Predicting human group sizes with physics
Only by knowing the average number of friends each person has, scientists at Complexity Science Hub (CSH) were able to predict the group sizes of people in a computer game. For this purpose, they modeled the formation of social groups on an example from physics, namely the self-organization of particles with spin.
Sociologists have focused on how social groups are forming and the mechanism behind it for a long time. The urge to avoid stress, as well as homophily—the tendency of people to join groups with others who share similar features, traits, or opinions—have been observed in many different contexts.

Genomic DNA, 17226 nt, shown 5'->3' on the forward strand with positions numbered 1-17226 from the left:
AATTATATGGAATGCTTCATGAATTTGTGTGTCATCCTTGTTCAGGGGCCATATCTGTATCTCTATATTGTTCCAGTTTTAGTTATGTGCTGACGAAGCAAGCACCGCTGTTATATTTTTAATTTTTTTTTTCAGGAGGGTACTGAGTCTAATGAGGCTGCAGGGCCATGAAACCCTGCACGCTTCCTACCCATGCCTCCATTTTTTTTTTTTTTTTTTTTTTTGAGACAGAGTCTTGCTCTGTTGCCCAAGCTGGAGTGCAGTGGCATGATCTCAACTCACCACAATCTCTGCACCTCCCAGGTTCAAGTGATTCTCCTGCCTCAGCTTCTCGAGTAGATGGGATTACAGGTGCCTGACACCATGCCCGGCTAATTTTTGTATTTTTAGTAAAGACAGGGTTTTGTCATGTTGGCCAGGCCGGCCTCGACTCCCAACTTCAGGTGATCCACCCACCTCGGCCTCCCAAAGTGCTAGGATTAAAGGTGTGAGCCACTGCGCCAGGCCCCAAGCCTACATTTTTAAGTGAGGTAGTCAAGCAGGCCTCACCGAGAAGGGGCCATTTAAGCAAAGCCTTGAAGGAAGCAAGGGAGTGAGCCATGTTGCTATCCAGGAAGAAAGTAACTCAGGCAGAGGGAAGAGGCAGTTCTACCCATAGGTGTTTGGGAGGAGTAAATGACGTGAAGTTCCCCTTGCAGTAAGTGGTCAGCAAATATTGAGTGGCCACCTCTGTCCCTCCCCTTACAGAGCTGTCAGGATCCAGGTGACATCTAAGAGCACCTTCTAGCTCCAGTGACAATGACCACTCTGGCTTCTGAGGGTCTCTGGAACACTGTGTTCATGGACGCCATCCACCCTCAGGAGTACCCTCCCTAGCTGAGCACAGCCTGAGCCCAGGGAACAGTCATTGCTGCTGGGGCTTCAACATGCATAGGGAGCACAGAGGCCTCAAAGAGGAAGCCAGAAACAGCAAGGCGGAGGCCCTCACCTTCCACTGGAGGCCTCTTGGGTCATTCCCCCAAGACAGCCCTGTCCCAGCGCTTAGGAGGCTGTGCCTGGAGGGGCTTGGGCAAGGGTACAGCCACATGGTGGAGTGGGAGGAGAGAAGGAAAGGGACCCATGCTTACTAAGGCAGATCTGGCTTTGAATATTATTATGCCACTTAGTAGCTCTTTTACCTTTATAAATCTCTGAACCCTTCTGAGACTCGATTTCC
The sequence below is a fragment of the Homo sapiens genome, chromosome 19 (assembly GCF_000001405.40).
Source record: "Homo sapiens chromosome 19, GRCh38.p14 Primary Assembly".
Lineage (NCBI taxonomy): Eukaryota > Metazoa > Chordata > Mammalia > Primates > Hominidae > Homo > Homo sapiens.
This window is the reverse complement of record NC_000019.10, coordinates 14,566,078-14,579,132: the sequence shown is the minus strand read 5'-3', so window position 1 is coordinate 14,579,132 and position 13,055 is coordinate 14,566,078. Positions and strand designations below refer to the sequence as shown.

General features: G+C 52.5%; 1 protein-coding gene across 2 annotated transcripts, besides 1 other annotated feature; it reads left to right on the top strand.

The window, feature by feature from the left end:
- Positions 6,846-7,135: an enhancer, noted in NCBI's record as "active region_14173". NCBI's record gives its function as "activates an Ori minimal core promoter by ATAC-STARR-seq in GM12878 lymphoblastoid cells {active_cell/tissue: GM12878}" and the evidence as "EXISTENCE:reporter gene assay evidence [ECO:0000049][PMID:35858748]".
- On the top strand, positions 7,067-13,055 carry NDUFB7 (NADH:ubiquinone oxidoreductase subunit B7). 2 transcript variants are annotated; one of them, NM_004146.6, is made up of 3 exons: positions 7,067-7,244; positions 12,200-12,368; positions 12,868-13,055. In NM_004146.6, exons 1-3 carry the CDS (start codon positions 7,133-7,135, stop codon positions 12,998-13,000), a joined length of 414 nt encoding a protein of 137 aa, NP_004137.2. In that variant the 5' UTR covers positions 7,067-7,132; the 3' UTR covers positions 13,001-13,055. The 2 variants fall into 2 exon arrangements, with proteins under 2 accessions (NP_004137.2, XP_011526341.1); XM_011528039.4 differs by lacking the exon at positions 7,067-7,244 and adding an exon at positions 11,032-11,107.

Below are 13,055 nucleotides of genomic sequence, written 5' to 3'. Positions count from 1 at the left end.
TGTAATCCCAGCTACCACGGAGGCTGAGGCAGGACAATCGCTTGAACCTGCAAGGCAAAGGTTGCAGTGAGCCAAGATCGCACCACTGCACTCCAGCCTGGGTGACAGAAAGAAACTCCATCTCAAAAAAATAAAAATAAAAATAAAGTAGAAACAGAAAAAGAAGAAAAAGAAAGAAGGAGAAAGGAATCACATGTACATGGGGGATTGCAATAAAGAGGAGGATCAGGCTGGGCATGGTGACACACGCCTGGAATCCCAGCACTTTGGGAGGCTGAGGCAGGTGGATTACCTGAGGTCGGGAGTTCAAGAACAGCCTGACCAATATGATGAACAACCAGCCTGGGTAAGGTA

“Although multiple models have been studied, little is known about how homophily and stress avoidance affect the formation of human groups, and in particular the size distribution of them—whether there are many small groups or few large ones, for example,” explains Jan Korbel from CSH and first author of the study. By using two contemporary fields from physics, called self-assembly and spin glasses, scientists now shed new light on social gro